Last modified: Monday, August 6, 2012
Demonstration project to support adults with disabilities receives university funding
FOR IMMEDIATE RELEASE
Aug. 6, 2012
BLOOMINGTON, Ind. -- Across the U.S., adults with developmental disabilities are benefiting from the "longevity revolution," living longer than ever before. In Indiana, it is estimated that more than 15,250 adults with intellectual and developmental disabilities are living with parents or siblings over the age of 60.
As a result, many Indiana families are desperate for an expansion of the formal system of supports, especially Medicaid waivers and residential supports for community living. However, this desire meets the hard reality of declining and, in the best case, flat funding of services.
Hoosier TYZE, a project funded through the Office of the Vice Provost for Research at Indiana University Bloomington, will demonstrate the role of Web-based social media in bridging informal and formal systems of care supporting adults with disabilities, elders and family caregivers.
Through the leadership of the Center on Aging and Community at the Indiana Institute on Disability and Community, IU's School of Informatics and Computing and the Indiana Family and Social Services Administration, Hoosier TYZE will support 15 Hoosier families to create individualized online family and community networks, supporting their adult members with disabilities in a virtual "circle of care." This new system of family supports will demonstrate a role for state government that emphasizes partnerships between family and community systems of informal supports.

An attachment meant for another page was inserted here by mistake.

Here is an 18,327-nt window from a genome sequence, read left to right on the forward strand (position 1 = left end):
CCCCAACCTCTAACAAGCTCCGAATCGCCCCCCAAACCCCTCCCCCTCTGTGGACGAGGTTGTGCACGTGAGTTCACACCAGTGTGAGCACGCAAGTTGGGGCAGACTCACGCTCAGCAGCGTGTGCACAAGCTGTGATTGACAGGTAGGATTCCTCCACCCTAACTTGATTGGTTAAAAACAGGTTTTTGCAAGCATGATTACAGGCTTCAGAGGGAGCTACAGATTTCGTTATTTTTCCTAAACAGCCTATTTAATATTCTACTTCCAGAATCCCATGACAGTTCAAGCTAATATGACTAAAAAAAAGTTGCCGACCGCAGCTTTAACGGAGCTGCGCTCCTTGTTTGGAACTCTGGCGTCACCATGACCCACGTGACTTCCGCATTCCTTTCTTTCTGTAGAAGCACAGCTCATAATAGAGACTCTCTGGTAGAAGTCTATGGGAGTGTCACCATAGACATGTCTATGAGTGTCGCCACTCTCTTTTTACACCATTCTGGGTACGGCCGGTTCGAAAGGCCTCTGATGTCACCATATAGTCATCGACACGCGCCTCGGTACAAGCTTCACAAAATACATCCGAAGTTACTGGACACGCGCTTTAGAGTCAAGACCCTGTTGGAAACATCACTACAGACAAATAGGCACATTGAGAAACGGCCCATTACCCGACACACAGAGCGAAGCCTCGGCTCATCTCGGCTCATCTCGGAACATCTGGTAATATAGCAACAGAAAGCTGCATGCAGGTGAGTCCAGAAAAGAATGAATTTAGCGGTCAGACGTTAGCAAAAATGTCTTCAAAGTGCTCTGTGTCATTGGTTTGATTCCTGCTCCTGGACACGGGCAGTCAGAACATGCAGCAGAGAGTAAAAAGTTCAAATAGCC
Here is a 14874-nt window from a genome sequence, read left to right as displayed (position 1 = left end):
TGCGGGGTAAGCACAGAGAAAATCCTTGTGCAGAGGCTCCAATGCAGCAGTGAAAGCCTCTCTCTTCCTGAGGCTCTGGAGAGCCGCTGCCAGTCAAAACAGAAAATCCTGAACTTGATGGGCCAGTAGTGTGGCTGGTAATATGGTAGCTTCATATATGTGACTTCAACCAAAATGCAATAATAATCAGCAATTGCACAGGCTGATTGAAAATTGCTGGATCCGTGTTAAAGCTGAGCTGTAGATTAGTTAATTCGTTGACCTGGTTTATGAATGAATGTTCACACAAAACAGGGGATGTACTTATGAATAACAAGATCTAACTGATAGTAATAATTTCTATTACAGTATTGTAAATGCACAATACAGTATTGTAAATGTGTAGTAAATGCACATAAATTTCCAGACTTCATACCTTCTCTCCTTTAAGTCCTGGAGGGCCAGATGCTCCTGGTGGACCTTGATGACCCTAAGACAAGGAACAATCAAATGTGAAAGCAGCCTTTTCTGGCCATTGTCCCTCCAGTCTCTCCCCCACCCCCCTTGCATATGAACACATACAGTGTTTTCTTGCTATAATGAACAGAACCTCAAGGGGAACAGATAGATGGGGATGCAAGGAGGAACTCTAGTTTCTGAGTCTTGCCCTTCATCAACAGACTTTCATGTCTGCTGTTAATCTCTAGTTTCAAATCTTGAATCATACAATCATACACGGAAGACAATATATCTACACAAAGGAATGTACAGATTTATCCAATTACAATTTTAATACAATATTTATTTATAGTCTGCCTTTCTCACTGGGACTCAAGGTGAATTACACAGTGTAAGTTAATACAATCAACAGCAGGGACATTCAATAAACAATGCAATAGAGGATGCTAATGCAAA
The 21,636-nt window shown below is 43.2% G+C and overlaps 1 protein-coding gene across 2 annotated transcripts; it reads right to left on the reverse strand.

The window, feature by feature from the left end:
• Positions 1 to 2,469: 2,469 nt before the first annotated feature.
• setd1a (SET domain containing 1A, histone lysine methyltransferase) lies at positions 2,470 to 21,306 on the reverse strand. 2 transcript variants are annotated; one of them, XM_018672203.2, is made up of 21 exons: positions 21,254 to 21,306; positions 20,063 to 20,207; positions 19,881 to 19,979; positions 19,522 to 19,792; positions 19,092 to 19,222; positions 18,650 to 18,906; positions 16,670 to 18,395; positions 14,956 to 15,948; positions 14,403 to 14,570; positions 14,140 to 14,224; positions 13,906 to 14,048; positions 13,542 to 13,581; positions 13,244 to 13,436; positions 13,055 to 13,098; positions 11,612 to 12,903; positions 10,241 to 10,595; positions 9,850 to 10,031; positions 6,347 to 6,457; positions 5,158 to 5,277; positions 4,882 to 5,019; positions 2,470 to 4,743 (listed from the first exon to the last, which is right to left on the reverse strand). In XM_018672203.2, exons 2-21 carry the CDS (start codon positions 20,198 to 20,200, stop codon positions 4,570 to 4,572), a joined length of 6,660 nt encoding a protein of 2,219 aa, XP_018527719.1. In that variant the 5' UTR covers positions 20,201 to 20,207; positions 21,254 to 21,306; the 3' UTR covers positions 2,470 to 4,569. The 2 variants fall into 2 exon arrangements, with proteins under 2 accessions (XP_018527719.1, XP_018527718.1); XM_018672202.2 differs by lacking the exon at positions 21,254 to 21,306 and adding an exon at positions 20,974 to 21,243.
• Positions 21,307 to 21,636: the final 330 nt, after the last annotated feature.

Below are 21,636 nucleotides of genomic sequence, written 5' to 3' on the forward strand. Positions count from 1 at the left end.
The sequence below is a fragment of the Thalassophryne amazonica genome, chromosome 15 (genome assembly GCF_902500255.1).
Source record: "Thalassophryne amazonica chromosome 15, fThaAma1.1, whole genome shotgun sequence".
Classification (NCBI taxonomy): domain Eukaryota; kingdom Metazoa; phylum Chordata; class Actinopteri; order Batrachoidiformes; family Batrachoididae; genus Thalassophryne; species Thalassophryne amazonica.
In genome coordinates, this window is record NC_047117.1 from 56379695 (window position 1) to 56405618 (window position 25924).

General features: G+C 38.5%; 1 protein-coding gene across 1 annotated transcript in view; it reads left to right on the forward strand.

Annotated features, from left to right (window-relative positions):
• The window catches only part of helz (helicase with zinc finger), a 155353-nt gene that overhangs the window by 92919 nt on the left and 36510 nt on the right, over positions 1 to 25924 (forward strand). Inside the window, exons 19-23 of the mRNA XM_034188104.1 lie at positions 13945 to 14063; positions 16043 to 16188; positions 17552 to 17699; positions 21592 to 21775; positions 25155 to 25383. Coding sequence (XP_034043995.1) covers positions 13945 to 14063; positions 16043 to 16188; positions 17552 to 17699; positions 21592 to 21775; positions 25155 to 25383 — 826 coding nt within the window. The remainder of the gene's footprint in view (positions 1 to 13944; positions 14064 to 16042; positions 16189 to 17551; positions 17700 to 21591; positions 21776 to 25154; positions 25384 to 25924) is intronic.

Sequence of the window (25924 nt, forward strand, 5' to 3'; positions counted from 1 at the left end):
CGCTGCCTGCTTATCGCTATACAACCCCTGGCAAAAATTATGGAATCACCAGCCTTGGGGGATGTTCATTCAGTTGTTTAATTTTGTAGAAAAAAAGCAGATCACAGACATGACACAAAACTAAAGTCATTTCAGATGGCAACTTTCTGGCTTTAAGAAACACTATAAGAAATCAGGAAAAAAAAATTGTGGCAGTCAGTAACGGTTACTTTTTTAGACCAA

Families will be selected from three Indiana communities participating in the Communities for a Lifetime initiative, a project of the Indiana Housing and Community Development Authority. They include Linton, Huntington and Valparaiso, all chosen in a competitive grant program in 2011.
Phil Stafford, director of the Center on Aging and Community, provides coaching to the communities as they plan to become more livable places for all ages and abilities. "These great little cities exhibit leadership that is progressive, creative and collaborative. They are getting what I hope is an ongoing program off to a great start," he said.
Hoosier TYZE is organized around a proven Web-based online platform called TYZE, created by Canada's PLAN Institute for Caring Citizenship. TYZE creates individualized personal, private, secure online networks that strengthen relationships and address social isolation.
As an innovative and expandable family support program based on a social media platform, Hoosier TYZE will increase the capacity to tap and bridge formal and informal systems of supports and planning for the future welfare of all family members, demonstrate the viability of social media to support family decision-making and bring about program and policy recommendations surrounding the future development of community-based social media networks of care and support.
For more information on Hoosier TYZE, contact Stafford, principal investigator for the project with the Center on Aging and Community, at firstname.lastname@example.org.
The Indiana Institute on Disability and Community, Indiana's University Center for Excellence on Disabilities, works to increase community capacity in disability through academic instruction, research, dissemination and training, and technical assistance.
The Institute receives support from the Office of the Vice Provost for Research at Indiana University Bloomington, which is dedicated to supporting ongoing faculty research and creative activity, developing new multidisciplinary initiatives and maximizing the potential of faculty to accomplish path-breaking work.